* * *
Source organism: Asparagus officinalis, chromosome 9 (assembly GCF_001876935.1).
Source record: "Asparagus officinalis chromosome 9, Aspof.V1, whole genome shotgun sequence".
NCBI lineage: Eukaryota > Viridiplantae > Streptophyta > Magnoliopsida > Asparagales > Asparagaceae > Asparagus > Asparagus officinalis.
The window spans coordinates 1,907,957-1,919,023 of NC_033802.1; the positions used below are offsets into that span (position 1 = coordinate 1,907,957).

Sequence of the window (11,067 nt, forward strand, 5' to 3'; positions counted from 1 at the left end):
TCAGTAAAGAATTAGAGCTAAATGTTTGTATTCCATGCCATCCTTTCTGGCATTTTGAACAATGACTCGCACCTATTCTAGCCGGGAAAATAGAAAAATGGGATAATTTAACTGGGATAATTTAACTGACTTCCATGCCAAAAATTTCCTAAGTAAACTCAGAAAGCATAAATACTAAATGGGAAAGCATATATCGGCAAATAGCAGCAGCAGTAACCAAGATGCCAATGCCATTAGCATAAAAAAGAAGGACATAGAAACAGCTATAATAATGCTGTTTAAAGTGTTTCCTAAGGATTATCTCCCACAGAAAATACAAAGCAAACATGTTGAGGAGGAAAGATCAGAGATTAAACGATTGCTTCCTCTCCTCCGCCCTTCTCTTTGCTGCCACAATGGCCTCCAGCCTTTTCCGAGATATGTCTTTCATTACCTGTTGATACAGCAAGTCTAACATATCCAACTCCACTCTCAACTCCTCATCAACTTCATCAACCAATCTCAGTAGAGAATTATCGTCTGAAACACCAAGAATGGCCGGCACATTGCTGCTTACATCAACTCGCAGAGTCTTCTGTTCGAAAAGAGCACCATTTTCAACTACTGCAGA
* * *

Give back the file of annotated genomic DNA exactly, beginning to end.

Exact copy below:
Source organism: Asparagus officinalis, chromosome 9 (assembly GCF_001876935.1).
Source record: "Asparagus officinalis chromosome 9, Aspof.V1, whole genome shotgun sequence".
NCBI lineage: Eukaryota > Viridiplantae > Streptophyta > Magnoliopsida > Asparagales > Asparagaceae > Asparagus > Asparagus officinalis.
The window spans coordinates 1,907,957-1,919,023 of NC_033802.1; the positions used below are offsets into that span (position 1 = coordinate 1,907,957).

Sequence of the window (11,067 nt, forward strand, 5' to 3'; positions counted from 1 at the left end):
TCAGTAAAGAATTAGAGCTAAATGTTTGTATTCCATGCCATCCTTTCTGGCATTTTGAACAATGACTCGCACCTATTCTAGCCGGGAAAATAGAAAAATGGGATAATTTAACTGGGATAATTTAACTGACTTCCATGCCAAAAATTTCCTAAGTAAACTCAGAAAGCATAAATACTAAATGGGAAAGCATATATCGGCAAATAGCAGCAGCAGTAACCAAGATGCCAATGCCATTAGCATAAAAAAGAAGGACATAGAAACAGCTATAATAATGCTGTTTAAAGTGTTTCCTAAGGATTATCTCCCACAGAAAATACAAAGCAAACATGTTGAGGAGGAAAGATCAGAGATTAAACGATTGCTTCCTCTCCTCCGCCCTTCTCTTTGCTGCCACAATGGCCTCCAGCCTTTTCCGAGATATGTCTTTCATTACCTGTTGATACAGCAAGTCTAACATATCCAACTCCACTCTCAACTCCTCATCAACTTCATCAACCAATCTCAGTAGAGAATTATCGTCTGAAACACCAAGAATGGCCGGCACATTGCTGCTTACATCAACTCGCAGAGTCTTCTGTTCGAAAAGAGCACCATTTTCAACTACTGCAGA